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The Future?

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Abstract

A glimmer of hope seemed to appear shortly after President Obama took office. His administration issued an executive order, outlining in broad terms the intention to close Guantanamo Bay within a year. It called for a ban on torture, ordered the CIA to close secret prisons, and review the cases of Guantanamo prisoners. It also required that Defense Secretary Gates ensure that within 30 days, conditions at Guantanamo would follow the Geneva Conventions. There were indications that aspects of it were followed. But a closer look exposes limits and resistance to reforming police state practices. While the executive order signified a general policy statement, officials in the Obama administration were looking into including a loophole that would allow the CIA to use interrogation methods not authorized by the Pentagon. The administration also has not addressed the use of extraordinary rendition and leaves the door open to enhanced interrogation techniques. Appearances can also be deceiving, as in the policies being adapted by Obama’s attorney general, Eric Holder, who ordered a review of Bush administration claims of state secrets to withhold information from defendants to circumvent lawsuits. According to Justice Department spokesman Matt Miller, the attorney general directed Justice Department officials to review claims of state secrets that could be used only in legally appropriate situations.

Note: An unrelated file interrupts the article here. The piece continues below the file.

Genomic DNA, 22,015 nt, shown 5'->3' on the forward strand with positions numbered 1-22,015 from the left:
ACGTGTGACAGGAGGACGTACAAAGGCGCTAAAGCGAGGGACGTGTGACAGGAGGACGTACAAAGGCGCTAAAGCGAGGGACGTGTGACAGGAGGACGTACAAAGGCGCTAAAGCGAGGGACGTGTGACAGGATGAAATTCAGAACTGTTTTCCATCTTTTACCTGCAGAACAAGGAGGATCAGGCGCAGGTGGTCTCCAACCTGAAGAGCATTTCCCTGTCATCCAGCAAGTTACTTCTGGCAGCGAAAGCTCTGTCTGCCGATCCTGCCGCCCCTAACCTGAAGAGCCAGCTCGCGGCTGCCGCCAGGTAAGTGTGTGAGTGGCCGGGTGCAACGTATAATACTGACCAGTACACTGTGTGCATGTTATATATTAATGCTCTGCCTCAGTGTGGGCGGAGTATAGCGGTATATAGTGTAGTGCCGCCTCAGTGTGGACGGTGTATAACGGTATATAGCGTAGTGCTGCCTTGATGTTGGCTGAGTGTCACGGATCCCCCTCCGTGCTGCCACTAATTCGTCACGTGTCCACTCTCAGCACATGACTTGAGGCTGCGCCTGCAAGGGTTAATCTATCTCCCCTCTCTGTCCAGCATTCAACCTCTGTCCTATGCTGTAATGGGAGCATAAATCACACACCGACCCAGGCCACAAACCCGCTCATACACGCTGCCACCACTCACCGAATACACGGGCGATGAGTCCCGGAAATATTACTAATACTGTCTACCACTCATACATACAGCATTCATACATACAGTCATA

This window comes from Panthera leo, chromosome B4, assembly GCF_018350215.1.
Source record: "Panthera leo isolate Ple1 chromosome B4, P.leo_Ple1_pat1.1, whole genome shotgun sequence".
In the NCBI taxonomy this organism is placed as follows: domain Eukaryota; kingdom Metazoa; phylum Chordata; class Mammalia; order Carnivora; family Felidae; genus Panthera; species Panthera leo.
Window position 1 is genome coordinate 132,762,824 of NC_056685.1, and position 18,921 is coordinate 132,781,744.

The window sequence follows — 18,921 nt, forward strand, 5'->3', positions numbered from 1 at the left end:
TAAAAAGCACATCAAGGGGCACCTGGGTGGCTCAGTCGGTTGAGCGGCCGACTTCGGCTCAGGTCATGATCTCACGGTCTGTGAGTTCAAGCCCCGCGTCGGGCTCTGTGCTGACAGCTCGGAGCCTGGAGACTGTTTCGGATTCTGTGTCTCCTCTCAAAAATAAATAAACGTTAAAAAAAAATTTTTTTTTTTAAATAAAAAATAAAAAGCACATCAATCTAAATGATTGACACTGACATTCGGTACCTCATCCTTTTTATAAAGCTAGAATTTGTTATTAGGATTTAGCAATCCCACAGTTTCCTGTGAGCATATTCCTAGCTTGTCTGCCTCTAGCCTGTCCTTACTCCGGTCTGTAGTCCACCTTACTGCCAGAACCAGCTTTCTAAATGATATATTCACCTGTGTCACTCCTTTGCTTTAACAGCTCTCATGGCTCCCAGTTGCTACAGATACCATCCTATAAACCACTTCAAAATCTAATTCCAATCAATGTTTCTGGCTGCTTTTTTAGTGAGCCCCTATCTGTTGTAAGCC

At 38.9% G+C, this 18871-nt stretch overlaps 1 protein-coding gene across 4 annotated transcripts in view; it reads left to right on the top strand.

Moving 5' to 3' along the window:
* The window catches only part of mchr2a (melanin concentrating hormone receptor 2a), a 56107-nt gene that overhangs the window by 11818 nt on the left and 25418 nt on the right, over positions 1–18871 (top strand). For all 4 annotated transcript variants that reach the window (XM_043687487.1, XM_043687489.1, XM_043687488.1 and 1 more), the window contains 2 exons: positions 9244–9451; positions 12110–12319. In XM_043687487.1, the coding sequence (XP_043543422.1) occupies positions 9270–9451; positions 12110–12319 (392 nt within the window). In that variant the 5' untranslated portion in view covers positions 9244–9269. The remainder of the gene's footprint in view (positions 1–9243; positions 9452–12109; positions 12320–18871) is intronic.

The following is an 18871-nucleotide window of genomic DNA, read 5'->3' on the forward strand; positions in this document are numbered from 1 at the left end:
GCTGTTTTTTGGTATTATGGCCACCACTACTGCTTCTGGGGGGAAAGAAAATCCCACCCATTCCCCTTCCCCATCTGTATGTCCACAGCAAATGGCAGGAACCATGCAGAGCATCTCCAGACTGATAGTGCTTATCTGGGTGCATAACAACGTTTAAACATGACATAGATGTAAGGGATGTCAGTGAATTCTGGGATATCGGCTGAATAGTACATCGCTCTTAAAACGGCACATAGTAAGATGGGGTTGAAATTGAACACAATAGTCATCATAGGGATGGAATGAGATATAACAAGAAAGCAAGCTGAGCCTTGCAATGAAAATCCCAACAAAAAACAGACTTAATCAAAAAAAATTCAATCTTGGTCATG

Keywords

Police State Attorney General Executive Order Bush Administration Geneva Convention 
These keywords were added by machine and not by the authors. This process is experimental and the keywords may be updated as the learning algorithm improves.

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Notes

  1. 2.
    J. Brecher, J. Cutler, and B. Smith, In the Name of Democracy: American War Crimes in Iraq and Beyond (New York: Henry Holt, 2005) p. 62.Google Scholar
  2. 5.
    M. Farren and J. Gibb, Who’s Watching You: The Chilling Truth about the State, Surveillance and Personal Freedom (New York: Conspiracy Books, 2007) p. 63.Google Scholar
  3. 8.
    A. M. Froomkin, The Death of Privacy, STANFORD L. REV., Symposium 2000, p. 1480.Google Scholar

Copyright information

© Andrew Kolin 2011

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